'Indian Horse': Film Review | TIFF 2017

Indian Horse - STILL 1 - TIFF PUBLICITY - H 2017
Courtesy of TIFF
Important but not very nuanced.

The second feature directed by Montreal-born Steadicam whiz Stephen Campanelli is based on the late Richard Wagamese's novel and is executive produced by Clint Eastwood.

Like the Richard Wagamese novel on which it is based, the drama Indian Horse combines one of Canada’s greatest national glories — the game of ice hockey — with one of the darkest chapters in its national history: the terrible goings-on at Canadian-Indian residential schools where aboriginal children were taught to be good Christians, far removed from their own culture and heritage. This is the second feature as a director from Montreal-born camera operator Stephen Campanelli, the go-to Steadicam guy on the movies of Clint Eastwood, who gets an executive producer credit here. Campanelli's cinematographer is Quebec maestro Yves Belanger (Big Little Lies, Brooklyn) and their material is certainly beautifully shot but the psychologically rather flat screenplay, by Dennis Foon, pulls out the rug from under the audience’s feet in the home stretch, with the unnecessary twist ending upstaging the film’s core message of truth and empathy.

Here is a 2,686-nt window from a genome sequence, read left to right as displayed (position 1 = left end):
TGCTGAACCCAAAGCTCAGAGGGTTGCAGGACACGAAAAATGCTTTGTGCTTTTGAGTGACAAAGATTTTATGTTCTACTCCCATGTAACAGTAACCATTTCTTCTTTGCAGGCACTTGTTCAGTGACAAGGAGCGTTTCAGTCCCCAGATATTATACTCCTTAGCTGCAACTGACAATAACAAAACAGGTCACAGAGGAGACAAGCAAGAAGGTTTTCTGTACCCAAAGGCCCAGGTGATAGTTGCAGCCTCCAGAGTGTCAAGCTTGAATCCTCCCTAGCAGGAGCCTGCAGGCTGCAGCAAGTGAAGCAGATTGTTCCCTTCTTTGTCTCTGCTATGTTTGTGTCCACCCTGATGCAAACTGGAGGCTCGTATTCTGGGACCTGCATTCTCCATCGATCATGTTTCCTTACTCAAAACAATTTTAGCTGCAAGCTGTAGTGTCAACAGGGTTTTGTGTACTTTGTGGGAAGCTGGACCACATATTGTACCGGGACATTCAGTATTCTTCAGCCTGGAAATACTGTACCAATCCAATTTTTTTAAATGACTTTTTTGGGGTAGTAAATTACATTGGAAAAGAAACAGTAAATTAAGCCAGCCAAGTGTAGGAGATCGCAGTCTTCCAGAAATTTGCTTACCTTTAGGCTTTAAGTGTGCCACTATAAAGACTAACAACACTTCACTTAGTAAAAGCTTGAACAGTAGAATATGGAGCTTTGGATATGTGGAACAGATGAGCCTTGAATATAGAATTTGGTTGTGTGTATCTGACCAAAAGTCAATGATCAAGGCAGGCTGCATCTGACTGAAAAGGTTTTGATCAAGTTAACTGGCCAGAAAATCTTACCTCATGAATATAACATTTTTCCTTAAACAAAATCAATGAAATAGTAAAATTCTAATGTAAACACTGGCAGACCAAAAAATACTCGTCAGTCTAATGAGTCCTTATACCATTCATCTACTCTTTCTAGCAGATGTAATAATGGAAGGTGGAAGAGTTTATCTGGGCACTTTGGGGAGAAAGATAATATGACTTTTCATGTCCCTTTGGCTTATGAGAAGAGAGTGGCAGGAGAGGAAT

After its bow at the Toronto International Film Festival, this will travel to a raft of other Canadian festivals. Some international events will also want to take a look, though the film is finally more successful as a primer on the disaster that was the Canadian-Indian residential school system than as a stand-alone drama.

In the fall of 1959, six-year-old Saul (Sladen Peltier) and his slightly older brother (Skye Pelletier) travel north on the Winnipeg river in canoes with their parents and their grandmother, Naomi (Edna Manitowabi), to where “white men can’t find them.” This is to avoid their ending up in one of the residential schools for native Canadians run by the Church for the Canadian state, though at least the boys’ mother has already been converted to Christendom. Indeed, when Saul’s brother dies of “white men’s disease” (probably tuberculosis), his parents leave with his brother’s corpse to find a priest, with little Saul staying behind with Naomi. But when winter arrives and they haven’t returned, Saul and his grandmother set out to find their relatives, though their arduous trek ends with Grandma dead and Saul being picked up by the authorities and placed in the St James Residential School.